“The Democrats will need to show not only expertise on the subject matter at hand, but some passion and fire in the course of this. They’ll need to bring more energy and direction to the floor of the Senate. Trump and McConnell aren’t hiding their cards: Rules are for suckers; dignity is for marks; and this is a bar fight, not a debating society.”
David Graham: “The Senate has to at least have the appearance of a trial to provide cover to vulnerable Republicans, such as Cory Gardner of Colorado and Susan Collins of Maine. But it can’t be too fair, because that could expose Republicans to primary challenges from the right, which would make McConnell’s delicate act of keeping his caucus together only more challenging. His best prospect is to run the gauntlet and hope that in the process he makes life difficult for endangered Democratic senators, such as Doug Jones of Alabama.”
“That’s the paradox of the Senate’s handling of impeachment. The proceedings there look like a flimsy excuse for a trial, and they are. But under the surface, a series of real trials is going on. Vulnerable senators sit in the dock, the jurors are voters, and the verdicts won’t come back until November.”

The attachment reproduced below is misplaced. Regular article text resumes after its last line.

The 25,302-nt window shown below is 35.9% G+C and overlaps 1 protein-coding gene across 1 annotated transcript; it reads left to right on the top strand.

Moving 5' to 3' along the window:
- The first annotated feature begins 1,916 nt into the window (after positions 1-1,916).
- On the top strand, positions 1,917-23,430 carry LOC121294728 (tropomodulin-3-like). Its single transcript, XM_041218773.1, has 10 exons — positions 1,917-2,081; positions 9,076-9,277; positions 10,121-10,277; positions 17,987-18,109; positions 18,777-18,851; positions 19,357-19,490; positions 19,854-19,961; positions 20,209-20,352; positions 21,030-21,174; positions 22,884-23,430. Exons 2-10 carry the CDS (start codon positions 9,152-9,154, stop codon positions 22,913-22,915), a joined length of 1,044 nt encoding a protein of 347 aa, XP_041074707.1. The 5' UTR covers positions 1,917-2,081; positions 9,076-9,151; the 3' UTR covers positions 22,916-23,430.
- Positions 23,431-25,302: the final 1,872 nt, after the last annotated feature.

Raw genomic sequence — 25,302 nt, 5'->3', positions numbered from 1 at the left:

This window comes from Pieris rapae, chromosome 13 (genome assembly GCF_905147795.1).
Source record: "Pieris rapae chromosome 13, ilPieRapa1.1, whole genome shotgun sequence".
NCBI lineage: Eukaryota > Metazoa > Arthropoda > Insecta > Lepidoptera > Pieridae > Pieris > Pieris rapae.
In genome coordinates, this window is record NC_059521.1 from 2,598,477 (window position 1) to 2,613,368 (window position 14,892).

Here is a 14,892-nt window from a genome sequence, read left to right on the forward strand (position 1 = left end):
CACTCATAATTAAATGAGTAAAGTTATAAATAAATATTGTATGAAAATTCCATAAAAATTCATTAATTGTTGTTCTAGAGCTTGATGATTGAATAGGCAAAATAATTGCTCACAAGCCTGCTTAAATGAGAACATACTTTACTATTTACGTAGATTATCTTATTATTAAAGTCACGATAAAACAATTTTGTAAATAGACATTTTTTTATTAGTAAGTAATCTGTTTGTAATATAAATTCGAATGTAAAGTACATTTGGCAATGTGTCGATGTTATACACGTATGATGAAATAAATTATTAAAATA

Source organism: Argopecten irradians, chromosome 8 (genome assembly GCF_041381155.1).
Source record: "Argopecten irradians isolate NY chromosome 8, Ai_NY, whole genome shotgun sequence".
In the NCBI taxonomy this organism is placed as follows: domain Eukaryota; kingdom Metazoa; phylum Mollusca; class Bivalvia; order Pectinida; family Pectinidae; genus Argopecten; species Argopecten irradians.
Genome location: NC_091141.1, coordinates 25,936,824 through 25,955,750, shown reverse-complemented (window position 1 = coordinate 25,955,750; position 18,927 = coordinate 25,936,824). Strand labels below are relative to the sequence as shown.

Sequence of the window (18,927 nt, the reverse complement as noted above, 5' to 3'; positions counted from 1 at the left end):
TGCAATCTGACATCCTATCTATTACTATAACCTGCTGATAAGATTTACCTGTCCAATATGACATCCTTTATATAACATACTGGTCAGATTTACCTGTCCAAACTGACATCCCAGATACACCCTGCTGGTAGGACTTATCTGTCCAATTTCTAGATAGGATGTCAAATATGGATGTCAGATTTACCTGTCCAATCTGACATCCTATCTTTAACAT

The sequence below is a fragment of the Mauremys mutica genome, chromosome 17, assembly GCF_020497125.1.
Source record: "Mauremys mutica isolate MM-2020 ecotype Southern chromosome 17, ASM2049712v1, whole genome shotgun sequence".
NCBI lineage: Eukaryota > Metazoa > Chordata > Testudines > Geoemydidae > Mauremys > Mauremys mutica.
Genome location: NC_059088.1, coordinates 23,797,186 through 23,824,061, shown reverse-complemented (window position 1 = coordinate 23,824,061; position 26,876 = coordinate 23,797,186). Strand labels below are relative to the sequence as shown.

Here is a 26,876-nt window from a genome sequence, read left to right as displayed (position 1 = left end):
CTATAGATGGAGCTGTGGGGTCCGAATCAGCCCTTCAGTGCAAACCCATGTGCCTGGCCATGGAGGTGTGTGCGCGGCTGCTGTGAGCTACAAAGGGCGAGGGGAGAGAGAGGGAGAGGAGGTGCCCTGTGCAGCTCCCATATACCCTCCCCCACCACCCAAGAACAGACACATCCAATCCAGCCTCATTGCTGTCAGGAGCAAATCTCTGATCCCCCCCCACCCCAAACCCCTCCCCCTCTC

“The Trump administration plans to add to the number of countries covered under its travel ban, including Nigeria, Africa’s most populous country, along with others in Africa and Asia,” the Wall Street Journalreports.
“The administration plans to place visa restrictions on seven new countries: Belarus, Eritrea, Kyrgyzstan, Myanmar, Nigeria, Sudan and Tanzania.”
I hate Glenn Greenwald with the fire of a thousand suns, consider him a willful idiot when it comes to 2016 and Russia, and even I find his arrest a threat to press freedom conducted by a fascist government. Yes, yes, irony abounds and what goes around comes around, but Brazil must drop the charges at once and let him free.
“President Trump said Tuesday that he is serious about imposing tariffs on European automobiles if he can’t strike a trade agreement with the European Union,” the Wall Street Journal reports.
Said Trump: “They know that I’m going to put tariffs on them if they don’t make a deal that’s a fair deal.” However, Trump declined to say what deadline he is imposing: “They know what the deadline is.”
Within minutes of Senate Republicans voting to table an amendment to subpoena documents for the impeachment trial, Sen. Susan Collins (R-ME) issued a statement indicating that she will “likely” support calling more witnesses after the opening statements are finished.
“President Trump bragged Tuesday about the American economy and rejected warnings that the world is barreling toward an environmental crisis, a key concern at this year’s World Economic Forum,” the Los Angeles Times reports.